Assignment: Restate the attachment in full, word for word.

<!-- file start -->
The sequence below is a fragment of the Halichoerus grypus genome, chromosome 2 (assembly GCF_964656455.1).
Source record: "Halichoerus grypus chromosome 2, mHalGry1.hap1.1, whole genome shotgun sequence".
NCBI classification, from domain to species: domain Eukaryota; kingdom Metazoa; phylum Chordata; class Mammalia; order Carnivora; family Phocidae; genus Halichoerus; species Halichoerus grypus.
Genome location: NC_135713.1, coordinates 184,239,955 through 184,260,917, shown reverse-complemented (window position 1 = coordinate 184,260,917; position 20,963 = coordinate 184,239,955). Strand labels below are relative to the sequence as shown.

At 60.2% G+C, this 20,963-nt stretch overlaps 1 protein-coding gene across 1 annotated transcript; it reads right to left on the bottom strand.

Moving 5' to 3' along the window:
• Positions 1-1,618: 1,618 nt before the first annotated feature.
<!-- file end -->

The sequence below is a fragment of the Halichoerus grypus genome, chromosome 2 (assembly GCF_964656455.1).
Source record: "Halichoerus grypus chromosome 2, mHalGry1.hap1.1, whole genome shotgun sequence".
NCBI classification, from domain to species: domain Eukaryota; kingdom Metazoa; phylum Chordata; class Mammalia; order Carnivora; family Phocidae; genus Halichoerus; species Halichoerus grypus.
Genome location: NC_135713.1, coordinates 184,239,955 through 184,260,917, shown reverse-complemented (window position 1 = coordinate 184,260,917; position 20,963 = coordinate 184,239,955). Strand labels below are relative to the sequence as shown.

At 60.2% G+C, this 20,963-nt stretch overlaps 1 protein-coding gene across 1 annotated transcript; it reads right to left on the bottom strand.

Moving 5' to 3' along the window:
• Positions 1-1,618: 1,618 nt before the first annotated feature.